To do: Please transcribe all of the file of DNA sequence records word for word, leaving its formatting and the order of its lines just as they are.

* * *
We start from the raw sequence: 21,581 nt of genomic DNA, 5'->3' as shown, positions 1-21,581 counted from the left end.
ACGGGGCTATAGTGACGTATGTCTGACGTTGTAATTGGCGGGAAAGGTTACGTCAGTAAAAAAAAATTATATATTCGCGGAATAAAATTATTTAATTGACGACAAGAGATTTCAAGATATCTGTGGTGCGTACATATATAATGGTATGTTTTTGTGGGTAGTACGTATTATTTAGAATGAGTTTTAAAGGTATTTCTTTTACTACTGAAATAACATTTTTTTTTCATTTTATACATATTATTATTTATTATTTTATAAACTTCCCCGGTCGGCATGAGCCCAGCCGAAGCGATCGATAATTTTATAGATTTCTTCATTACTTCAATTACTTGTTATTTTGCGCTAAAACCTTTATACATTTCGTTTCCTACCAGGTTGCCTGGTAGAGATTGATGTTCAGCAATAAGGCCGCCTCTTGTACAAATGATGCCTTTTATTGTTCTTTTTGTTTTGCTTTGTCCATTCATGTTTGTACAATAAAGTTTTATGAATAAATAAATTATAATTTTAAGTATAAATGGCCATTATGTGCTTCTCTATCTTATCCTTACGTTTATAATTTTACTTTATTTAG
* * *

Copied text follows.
We start from the raw sequence: 21,581 nt of genomic DNA, 5'->3' as shown, positions 1-21,581 counted from the left end.
ACGGGGCTATAGTGACGTATGTCTGACGTTGTAATTGGCGGGAAAGGTTACGTCAGTAAAAAAAAATTATATATTCGCGGAATAAAATTATTTAATTGACGACAAGAGATTTCAAGATATCTGTGGTGCGTACATATATAATGGTATGTTTTTGTGGGTAGTACGTATTATTTAGAATGAGTTTTAAAGGTATTTCTTTTACTACTGAAATAACATTTTTTTTTCATTTTATACATATTATTATTTATTATTTTATAAACTTCCCCGGTCGGCATGAGCCCAGCCGAAGCGATCGATAATTTTATAGATTTCTTCATTACTTCAATTACTTGTTATTTTGCGCTAAAACCTTTATACATTTCGTTTCCTACCAGGTTGCCTGGTAGAGATTGATGTTCAGCAATAAGGCCGCCTCTTGTACAAATGATGCCTTTTATTGTTCTTTTTGTTTTGCTTTGTCCATTCATGTTTGTACAATAAAGTTTTATGAATAAATAAATTATAATTTTAAGTATAAATGGCCATTATGTGCTTCTCTATCTTATCCTTACGTTTATAATTTTACTTTATTTAG